Tuesday, October 25, 2011

Free Banking

For a free banking system to work well the bankers need to know their business, they need to be greedy but not completely immoral and nobody needs to understand the monetary system.  For the current system to work well the bankers need to be free of  greedy and highly moral, and the median voter needs to understand the monetary system and the government regulators need to diligent.  

Cigarettes the Drug war and Transfer of Learning

Aaron Carroll over at the incidental economist blog has a good post on the costs of alcohol consumption.  

In 2006, the economic costs of excessive drinking in the US were $223 billion. That’s about $1.90 per drink. Another way of looking at this is that the cost was almost $750 per person in the US.
Almost three quarters of that sum is from lost productivity. An addition 11% is due to healthcare costs and 9% is due to criminal justice costs.
Underage drinking cost $27 billion. Binge drinking cost more than $170 billion. Drinking during pregnancy cost more than $5 billion. Alcohol-attributable crime cost more than $73 billion.
The cost to the government was more than $94 billion, or about $0.80 per alcoholic drink.
It is funny that Democrats are on a holy crusade against smoking (there is now a big black market in cigarettes) but they do not touch alcohol due to our experience with prohibition. Worse yet, both Democrats and republicans are on a holy crusade against recreational use of drugs. I guess that is proof that knowledge in one area is not transferable to other areas:

Here are links to Bryan Caplan on that subject:  




Thursday, October 13, 2011

A Progressive Consumption Tax

You tax experts out there, would this work?

Many economists have called for a consumption tax to replace the income tax. Invested money that is never spent promotes economic growth and has been compared to indiscriminate charity. The problem is that it is difficulty to make a consumption tax that is simple and progressive. So one way to achieve the goal might be to make it so a person can put as much money as they want, pre-tax, into an IRA. Then allow people to take as much as they want out of their IRA at any time but tax all withdrawals. You tax income not put in an IRA and the withdrawals at a same progressive rate. You could also allow people to buy a car or home in their IRA and rent them at market rates.  The result would be a progressive consumption tax.  You would also want to end the Corporate profits tax.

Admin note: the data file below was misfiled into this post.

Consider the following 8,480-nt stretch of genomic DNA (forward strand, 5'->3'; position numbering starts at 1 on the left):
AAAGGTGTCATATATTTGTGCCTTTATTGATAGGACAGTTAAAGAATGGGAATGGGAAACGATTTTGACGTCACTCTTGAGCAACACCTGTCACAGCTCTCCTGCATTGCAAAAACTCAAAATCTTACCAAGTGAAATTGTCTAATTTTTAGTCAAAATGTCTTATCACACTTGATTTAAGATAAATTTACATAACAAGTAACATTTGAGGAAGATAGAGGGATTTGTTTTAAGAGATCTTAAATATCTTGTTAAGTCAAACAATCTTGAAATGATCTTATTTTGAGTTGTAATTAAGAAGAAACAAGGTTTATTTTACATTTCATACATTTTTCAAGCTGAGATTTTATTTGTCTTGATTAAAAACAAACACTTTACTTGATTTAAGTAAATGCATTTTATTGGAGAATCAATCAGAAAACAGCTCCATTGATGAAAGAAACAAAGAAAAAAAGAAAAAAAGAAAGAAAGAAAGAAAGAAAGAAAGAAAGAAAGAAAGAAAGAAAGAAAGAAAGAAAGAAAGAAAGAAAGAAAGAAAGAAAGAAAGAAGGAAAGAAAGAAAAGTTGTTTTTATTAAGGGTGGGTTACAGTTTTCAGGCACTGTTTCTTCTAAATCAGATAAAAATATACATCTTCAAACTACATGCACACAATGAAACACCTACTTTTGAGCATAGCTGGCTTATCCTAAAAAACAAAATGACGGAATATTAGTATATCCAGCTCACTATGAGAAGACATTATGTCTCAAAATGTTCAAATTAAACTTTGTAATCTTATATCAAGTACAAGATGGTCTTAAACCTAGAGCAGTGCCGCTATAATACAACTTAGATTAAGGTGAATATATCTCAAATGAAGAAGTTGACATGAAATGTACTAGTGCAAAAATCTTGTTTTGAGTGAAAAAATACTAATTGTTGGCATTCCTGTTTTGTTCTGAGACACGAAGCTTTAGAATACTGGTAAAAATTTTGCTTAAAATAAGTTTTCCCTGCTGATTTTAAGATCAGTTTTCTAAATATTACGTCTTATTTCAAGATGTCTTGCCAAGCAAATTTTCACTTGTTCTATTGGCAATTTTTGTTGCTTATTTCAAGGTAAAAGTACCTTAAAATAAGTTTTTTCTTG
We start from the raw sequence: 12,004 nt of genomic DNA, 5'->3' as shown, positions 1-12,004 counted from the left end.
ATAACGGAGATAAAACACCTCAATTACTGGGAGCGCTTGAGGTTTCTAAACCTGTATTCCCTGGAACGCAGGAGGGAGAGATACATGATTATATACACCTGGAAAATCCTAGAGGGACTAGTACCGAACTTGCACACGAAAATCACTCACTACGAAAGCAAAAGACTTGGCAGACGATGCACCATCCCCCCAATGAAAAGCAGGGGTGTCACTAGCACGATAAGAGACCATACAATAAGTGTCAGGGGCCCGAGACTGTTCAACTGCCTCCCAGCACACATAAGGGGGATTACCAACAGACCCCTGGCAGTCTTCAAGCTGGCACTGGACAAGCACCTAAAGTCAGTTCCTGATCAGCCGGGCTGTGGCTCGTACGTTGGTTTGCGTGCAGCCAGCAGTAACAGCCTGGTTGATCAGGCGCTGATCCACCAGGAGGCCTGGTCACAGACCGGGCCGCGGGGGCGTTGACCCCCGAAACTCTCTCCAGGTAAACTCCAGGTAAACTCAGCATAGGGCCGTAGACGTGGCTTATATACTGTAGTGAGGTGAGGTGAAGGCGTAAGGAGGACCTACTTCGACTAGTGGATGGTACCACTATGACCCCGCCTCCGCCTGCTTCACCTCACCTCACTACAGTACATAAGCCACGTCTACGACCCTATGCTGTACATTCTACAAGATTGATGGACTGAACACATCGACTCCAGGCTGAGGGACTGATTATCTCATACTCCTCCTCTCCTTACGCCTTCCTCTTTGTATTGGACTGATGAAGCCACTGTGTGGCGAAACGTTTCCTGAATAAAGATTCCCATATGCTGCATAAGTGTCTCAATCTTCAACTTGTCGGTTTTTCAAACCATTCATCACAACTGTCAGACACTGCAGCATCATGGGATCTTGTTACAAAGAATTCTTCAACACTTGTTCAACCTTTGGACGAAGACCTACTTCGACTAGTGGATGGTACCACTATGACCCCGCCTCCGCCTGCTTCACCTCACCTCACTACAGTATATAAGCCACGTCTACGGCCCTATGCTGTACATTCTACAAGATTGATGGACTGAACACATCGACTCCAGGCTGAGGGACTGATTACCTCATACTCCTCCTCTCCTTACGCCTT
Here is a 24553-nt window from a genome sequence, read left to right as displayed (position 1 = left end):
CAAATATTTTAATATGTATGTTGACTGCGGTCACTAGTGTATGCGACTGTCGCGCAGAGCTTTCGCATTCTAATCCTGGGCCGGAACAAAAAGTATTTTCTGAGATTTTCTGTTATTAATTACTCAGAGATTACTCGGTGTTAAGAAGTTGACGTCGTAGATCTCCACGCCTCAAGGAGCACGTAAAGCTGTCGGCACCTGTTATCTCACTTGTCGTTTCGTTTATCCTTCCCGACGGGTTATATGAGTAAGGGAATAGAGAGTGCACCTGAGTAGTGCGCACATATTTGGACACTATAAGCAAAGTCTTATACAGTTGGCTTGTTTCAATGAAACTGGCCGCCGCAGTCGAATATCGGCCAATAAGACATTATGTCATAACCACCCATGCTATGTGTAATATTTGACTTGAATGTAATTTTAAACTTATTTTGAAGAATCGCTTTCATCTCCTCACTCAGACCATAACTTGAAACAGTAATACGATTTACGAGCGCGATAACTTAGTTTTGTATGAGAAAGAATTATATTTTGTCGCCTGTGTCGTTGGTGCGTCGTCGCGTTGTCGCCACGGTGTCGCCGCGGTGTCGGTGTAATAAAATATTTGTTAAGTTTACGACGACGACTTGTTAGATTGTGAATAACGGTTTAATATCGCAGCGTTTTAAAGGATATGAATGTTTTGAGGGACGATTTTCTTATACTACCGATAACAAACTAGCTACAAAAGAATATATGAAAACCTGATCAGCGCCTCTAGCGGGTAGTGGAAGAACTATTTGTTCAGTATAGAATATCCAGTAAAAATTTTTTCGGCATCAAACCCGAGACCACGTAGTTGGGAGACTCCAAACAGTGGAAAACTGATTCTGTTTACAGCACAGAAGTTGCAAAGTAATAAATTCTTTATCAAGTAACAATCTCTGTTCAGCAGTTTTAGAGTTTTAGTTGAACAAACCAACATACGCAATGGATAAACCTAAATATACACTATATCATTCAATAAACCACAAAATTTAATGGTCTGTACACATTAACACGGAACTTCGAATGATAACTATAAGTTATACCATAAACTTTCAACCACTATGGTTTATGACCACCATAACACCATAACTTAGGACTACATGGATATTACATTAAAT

Eric Falkenstein's and Research Shows that People Pay to take Risk

I have been impressed by Eric Falkenstein's videos. In them he makes a case that because people are trying to out perform or to get rich quick, they drive the price of riskier stocks up so hat there is a cost to taking on high risk rather than a return. That is that higher risk stocks produce lower long term yields than lower risk stocks. This would explain a lot including why people buy the state lotteries and why they like large lottery pots. The implications are that investors should buy the safest stocks that they can find and hold long term.  Low debt, high profit margin, low volitility and low beta boring enterprises like LOW,MCD, PG, KO, PEP, utilities etc. fit the description. .

There are now low volatility and low Beta ETFs to serve people who want to invest this way.  

I highly recommend his videos.  They are free and that just shows that you low risk is free and to take more risk you have to pay.  


Monday, October 10, 2011

Can Fiscal Stimulus Work

Scott Sumner has a post on fiscal stimulus he questions the value of it as I do.
Scott questions if based on empirical evidence.  I question it theoretically, how is it supposed to work.    

My problem with understanding how fiscal policy could work is that you are taking just as much money out of the economy by selling t-bills as you are putting in.

Now, I heard one plausible argument for fiscal stimulus. It said that said if Gov announces say a big 10 year road building project a road construction company might borrow money to buy equipment and hire people and that borrowing would be monetarily expansive. I do not think that at any reasonable level could be enough to jump start the economy nor do I see it as good, maybe in the future there will be less borrowing/debt. That IMHO would be a good thing so if monetary policy can get the economy going with less debt that would be doubly good IMHO. Also the gov must at some point pay back the money that it borrows.
It seems to me that monetary policy is far better.

Thursday, October 6, 2011

Great Quote from the Very Quotable Bryan Caplan

Great quote from the very quotable Bryan Caplan here.

"The public is wrong.  Indeed, the public is delusional.  It's crazy to tax everyone to provide "free" pensions and health care for everyone.  And it's logically impossible for benefits to permanently grow faster than GDP."   Bryan Caplan